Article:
Why Joni Ernst's a Smart Pick for GOP Response to State of the Union

Republican Senator Joni Ernst of Iowa laughs as she is sworn in by Vice President Joe Biden on January 6, 2015. REUTERS/Larry Downing

"I grew up castrating hogs on an Iowa farm," Joni Ernst once said in 2014 campaign ad.

Back then, Ernst, a former colonel in the Iowa Army National Guard, was running for the U.S. Senate in Iowa. After she won and came to Washington, Senator Lindsey Graham of South Carolina presented her with a pig castration device mounted on a wooden plaque.

Now that the GOP has tapped Ernst to deliver the opposition response to President Barack Obama's State of the Union address on Tuesday, it will be looking for her to deliver the same sort of verve and tenacity that she displayed on the campaign trail.

They seem to have the right woman for the job. Everything the Republicans do from now until 2016 will be designed to undermine Democratic hopes of keeping the White House. From that perspective, Ernst is a smart choice. For one thing, as a first-term senator, she's a fresh face. Having previously served as an Iowa state senator from 2011 to 2014, she isn't seen as part of the Washington establishment.

And with the presidential 2016 race shaping up to be a Clinton versus Bush contest, both sides need to combat the perception of staidness—a battle between two entrenched political dynasties won't generate much excitement among young and Latino voters, who overwhelmingly chose Obama in 2012 but didn't turn out for the midterms.

Choosing Ernst to deliver the response to the State of the Union is also smart because she's a woman. It's the second time in a row the Republicans have tapped a female politician to deliver the response. And with good reason. The party needs to attract women voters. Its record on abortion rights and access to contraception has left some women feeling lukewarm toward the GOP. And for the party to have a future on the national stage, it needs more interested (and interesting) women. In 2012, 55 percent of women voters cast their ballots for Obama, while only 43 percent voted for former Massachusetts governor Mitt Romney.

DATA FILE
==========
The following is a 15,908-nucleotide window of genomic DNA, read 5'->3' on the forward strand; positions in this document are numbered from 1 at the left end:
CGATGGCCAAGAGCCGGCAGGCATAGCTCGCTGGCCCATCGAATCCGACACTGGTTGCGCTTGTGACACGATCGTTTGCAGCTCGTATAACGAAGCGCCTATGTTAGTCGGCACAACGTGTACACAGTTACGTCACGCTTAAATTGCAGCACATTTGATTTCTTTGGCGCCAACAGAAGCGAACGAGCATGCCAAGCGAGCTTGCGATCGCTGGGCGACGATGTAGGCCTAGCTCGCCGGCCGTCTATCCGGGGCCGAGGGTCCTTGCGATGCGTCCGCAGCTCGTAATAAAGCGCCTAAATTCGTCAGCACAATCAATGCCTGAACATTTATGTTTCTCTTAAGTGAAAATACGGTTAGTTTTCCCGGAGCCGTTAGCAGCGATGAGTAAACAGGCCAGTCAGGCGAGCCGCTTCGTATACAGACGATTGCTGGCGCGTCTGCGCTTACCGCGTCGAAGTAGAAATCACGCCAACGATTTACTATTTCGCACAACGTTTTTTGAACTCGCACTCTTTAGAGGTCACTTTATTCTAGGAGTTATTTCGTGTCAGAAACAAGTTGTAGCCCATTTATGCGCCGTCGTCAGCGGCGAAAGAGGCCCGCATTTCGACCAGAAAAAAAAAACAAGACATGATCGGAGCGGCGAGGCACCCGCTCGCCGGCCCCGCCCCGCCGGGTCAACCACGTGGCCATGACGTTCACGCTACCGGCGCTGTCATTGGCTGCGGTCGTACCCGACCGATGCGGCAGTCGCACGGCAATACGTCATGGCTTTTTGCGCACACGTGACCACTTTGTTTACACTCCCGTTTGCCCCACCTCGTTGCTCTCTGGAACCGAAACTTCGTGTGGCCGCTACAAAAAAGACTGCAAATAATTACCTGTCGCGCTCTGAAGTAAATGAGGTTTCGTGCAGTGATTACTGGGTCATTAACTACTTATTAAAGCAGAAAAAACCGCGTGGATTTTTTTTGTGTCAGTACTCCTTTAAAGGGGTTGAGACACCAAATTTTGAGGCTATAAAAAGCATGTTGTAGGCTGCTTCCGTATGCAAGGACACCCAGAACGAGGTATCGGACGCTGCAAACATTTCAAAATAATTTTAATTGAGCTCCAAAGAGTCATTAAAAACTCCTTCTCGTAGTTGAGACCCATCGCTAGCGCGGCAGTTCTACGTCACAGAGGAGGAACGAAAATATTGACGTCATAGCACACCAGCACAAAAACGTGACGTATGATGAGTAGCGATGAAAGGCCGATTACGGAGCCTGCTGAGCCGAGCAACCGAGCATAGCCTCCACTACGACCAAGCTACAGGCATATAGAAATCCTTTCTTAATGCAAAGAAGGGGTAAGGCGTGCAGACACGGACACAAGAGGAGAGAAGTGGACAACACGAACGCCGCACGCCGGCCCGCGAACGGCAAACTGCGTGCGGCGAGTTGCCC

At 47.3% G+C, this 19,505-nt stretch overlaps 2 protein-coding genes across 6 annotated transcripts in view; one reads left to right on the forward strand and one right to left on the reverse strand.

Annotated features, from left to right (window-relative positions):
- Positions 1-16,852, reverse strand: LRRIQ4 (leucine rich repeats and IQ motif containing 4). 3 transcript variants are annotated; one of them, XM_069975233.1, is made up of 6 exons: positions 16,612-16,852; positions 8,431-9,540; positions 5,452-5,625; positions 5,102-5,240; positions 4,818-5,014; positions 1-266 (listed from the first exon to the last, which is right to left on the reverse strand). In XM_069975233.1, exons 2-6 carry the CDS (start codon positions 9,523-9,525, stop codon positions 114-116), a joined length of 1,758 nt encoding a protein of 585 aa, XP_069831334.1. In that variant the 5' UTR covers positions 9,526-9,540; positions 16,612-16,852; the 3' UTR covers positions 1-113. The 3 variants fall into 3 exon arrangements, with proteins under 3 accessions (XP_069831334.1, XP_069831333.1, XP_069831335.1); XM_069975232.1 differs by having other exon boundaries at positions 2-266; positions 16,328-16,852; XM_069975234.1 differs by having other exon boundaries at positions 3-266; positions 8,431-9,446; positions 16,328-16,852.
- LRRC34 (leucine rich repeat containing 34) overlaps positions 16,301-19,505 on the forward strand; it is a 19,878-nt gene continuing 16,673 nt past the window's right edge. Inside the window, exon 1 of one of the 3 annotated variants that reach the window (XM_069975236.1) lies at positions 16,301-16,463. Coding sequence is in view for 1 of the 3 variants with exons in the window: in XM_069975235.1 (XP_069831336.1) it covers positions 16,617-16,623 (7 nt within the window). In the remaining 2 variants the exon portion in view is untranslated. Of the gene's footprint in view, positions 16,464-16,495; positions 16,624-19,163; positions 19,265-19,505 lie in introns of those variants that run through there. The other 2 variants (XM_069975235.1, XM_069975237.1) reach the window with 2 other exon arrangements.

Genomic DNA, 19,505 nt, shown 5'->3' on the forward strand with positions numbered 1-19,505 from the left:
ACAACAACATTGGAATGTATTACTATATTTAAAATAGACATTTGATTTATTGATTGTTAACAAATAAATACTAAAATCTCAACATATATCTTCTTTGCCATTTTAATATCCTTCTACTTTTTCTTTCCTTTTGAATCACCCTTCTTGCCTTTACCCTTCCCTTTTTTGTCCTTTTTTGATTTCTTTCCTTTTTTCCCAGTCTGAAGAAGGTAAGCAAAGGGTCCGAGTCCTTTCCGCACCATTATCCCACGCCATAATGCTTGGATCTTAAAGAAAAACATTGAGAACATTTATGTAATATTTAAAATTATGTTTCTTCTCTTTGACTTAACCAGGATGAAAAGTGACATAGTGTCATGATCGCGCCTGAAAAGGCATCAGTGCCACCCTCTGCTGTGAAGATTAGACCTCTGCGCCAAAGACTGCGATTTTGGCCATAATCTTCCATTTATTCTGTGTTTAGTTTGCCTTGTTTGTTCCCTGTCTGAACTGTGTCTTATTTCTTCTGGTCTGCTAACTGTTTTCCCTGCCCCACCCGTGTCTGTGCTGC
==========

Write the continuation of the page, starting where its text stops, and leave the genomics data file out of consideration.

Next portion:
Finally, Ernst is from the critical state of Iowa. Since 1972, presidential campaigns have begun with the Iowa caucuses, which are seen by many as a bellwether for potential candidates. The conventional wisdom is that if you bomb in Iowa, you're finished. A hardline conservative from a key battleground state could be a valuable addition to a presidential ticket, so putting Ernst in front of national audiences now might pay dividends if voters respond to her speech.

Previously, Republicans chose Representative Cathy McMorris Rodgers of Washington to give the State of the Union response, and before that Senator Marco Rubio of Florida. Rubio is now a presidential contender himself—a recent poll of Iowa voters by Gravis Marketing shows him with 4 percent of the vote. Romney leads with 21 percent, followed by 18 percent who are uncertain and 14 percent who plan to vote for former Florida governor Jeb Bush.

It's unlikely Ernst will mention castrating hogs in her response to Obama's State of the Union. But cutting pork? That's another story.